Treasure Island {Colorado Shakespeare Festival}. ~ Clay Evans

Via on Jul 5, 2012
Courtesy photo: Caroline Barry in CU Theatre & Dance’s 2011 award-winning production of ’14.’

Growing up in Colorado Springs, Caroline Barry loved two things: theater and adventure. Wait. Make that three: she also played a mean game of lacrosse.

She’ll wield a pistol instead of a LAX stick when she takes the stage this summer at the Colorado Shakespeare Festival, but there’s little doubt that her yen for acting and adventure will serve her well in the lead role as Jim Hawkins in “Treasure Island.”

“I think the play itself and the adventure it creates is alluring to anybody who ever wanted to be an explorer or going to some mysterious island,” says Barry, 20, of Ken Ludwig’s adaptation of the Robert Louis Stevenson swashbuckling classic.

As children, Barry and her brother indulged their active imaginations with quests and adventure in the valley that spilled off of their backyard.

“There’s caves and all this cool stuff, all these deer trails. We would spend entire summers exploring, pretending to be Pocahontas, refusing to wear shoes,” says the CU a theater major, entering her senior year. “I think that sense of adventure is still in all of us. We all want to go run around barefoot and explore.”

After a quick start as a child actor, in high school Barry balanced her love of lacrosse — “Actually, I was involved more with that than theater” — by starting her own acting school. For three summers running she held several week-long sessions in her garage, coaching and directing neighborhood kids in performances of “Annie,” “The Wizard of Oz” and “Beauty and the Beast.”

Barry wasted no time before plunging into the theater scene when she arrived at CU Boulder. She was cast in Maurice Maeterlinck’s “The Blind” as a freshman and was literally in rehearsals before setting foot in a classroom. She went on to perform in three plays that academic year.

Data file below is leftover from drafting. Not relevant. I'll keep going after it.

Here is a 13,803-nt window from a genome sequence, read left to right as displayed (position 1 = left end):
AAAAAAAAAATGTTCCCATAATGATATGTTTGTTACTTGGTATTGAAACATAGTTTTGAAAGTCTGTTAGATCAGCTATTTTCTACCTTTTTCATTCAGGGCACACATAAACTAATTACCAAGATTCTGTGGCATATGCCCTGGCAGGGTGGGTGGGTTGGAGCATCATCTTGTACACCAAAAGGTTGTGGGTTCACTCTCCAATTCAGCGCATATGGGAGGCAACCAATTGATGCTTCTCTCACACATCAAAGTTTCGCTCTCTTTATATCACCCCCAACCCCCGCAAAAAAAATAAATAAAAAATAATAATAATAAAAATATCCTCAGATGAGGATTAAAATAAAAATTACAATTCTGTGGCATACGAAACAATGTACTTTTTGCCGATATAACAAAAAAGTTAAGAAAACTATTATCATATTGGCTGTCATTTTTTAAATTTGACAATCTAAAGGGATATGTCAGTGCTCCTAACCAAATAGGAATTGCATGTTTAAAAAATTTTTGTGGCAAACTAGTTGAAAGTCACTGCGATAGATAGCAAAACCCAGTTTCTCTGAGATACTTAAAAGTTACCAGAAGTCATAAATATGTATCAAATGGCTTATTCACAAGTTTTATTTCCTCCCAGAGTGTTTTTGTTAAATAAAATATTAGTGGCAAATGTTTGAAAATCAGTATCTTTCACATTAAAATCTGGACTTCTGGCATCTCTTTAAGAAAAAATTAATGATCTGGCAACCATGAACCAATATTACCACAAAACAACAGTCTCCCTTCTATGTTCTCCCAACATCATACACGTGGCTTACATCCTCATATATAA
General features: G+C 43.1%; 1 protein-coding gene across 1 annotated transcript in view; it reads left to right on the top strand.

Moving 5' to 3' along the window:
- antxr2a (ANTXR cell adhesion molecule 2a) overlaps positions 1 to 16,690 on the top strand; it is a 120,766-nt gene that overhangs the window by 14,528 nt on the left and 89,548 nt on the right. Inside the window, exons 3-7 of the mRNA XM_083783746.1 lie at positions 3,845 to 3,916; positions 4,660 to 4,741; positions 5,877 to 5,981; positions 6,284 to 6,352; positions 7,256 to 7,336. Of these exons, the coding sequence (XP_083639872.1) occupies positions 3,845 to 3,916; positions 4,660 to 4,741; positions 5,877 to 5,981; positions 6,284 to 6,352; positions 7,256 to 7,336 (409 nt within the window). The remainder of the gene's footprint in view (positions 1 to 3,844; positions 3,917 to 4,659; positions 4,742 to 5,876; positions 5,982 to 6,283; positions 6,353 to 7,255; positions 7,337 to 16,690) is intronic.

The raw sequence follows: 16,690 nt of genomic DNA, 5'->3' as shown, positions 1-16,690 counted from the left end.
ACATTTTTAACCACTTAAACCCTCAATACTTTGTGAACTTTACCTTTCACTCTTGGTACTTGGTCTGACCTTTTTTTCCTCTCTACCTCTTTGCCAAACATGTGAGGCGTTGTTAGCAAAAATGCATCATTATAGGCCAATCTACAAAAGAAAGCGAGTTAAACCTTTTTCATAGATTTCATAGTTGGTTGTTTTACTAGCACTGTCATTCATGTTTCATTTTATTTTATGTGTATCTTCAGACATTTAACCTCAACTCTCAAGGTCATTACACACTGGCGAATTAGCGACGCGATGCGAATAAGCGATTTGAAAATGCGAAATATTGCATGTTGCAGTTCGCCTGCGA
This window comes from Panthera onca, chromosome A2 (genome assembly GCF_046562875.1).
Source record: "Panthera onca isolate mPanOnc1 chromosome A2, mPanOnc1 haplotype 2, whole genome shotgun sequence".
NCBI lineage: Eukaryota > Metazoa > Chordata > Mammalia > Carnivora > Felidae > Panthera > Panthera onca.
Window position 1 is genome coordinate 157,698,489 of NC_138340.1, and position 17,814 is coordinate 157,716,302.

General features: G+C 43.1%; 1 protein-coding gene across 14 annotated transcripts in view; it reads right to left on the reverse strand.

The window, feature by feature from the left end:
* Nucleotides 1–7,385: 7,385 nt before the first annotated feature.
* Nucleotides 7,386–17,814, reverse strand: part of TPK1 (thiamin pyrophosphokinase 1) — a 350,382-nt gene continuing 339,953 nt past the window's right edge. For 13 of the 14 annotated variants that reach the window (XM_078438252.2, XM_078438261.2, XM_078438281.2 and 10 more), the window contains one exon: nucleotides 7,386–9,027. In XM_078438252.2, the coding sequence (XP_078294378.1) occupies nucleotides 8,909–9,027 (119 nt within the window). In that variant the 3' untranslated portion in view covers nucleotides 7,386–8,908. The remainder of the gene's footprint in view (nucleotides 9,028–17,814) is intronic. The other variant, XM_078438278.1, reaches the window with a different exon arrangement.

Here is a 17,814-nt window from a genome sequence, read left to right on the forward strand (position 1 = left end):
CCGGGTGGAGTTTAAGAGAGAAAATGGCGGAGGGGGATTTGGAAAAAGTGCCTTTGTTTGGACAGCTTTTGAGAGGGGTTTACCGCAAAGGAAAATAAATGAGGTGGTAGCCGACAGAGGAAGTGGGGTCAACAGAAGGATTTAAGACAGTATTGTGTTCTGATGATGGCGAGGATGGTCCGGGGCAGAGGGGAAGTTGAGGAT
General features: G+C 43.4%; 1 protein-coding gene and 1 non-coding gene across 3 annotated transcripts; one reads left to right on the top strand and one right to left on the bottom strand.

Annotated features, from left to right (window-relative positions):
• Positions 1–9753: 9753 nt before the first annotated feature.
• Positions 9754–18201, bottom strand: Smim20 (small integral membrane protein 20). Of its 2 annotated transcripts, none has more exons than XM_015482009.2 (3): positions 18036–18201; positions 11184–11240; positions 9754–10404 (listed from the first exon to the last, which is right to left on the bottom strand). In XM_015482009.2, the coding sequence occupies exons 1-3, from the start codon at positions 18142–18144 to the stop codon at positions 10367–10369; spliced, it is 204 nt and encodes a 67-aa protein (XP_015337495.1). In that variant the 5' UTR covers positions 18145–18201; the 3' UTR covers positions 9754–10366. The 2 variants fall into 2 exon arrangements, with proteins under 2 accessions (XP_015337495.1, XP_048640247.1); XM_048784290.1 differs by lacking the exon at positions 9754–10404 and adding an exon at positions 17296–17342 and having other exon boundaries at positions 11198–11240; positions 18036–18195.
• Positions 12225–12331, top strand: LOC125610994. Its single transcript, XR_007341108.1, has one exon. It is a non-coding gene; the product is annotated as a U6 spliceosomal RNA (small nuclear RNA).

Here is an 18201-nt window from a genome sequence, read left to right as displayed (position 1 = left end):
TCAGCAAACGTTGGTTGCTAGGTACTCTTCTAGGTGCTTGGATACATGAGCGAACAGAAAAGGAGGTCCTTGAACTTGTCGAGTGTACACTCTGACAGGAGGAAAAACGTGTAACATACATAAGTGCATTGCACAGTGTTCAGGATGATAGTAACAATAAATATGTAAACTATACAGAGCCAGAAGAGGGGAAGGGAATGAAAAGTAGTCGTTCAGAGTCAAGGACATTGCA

“I think there was only one week without rehearsal my freshman year,” says the green-eyed, brown-haired, perpetually smiling actor.

All that experience should serve her well in the role of Jim, the 14-year-old English boy who finds himself on the high seas with a band of pirates and dodging bullets on an exotic tropical isle.

Director Carolyn Howarth, who directed Barry as an understudy in CSF’s 2011 production of “The Comedy of Errors,” said she had the CU student in mind from the moment she decided to helm “Treasure Island.”

“The seed to have a young woman play Jim is planted by the playwright (in his notes). So I knew from the beginning I wanted to cast a woman,” says the director. “I worked with Caroline last summer and just loved her. She has the spirit for this role. … Every now and then you run into young actors and think, ‘Oh, my gosh, she has it.’ Last summer I saw that.”

Barry has the acting chops, as it turns out, to have been given a rare opportunity: She is the first CU Boulder undergraduate to play a lead role at CSF in XX years.

“We’re so pleased that we were able to offer a leading role to a CU undergraduate and that Caroline Barry is an exceptional young actor. The role is just right for her. It’s a perfect match and we couldn’t be happier,” says Philip Sneed, Producing Artistic Director at CSF.

Barry is confident that audiences will be accepting of the long theatrical tradition of having young women play boys: “I think we’ve seen with ‘Peter Pan’ that people are really okay with it.” She simply plans to channel her inner adventurer.

Still, she says, CSF resident company actor Stephen Weitz buried a gentle ribbing in his compliment during auditions when he told her, “I can believe a girl as a boy, but when you run they’ll never believe it’s a boy.”

Hard to believe, given Barry’s reputation for running — according to her lacrosse-playing brother — “like a gazelle” while on field. But, she promised Weitz, “If I get this part, I will run like a boy!”

For more information about the Colorado Shakespeare Festival, seehttp://www.coloradoshakes.org. For more on the Arvada Center, see http://arvadacenter.org.

Clay Evans grew up in Boulder. He spent 25 years working in journalism.

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Editor: Hayley Samuelson.

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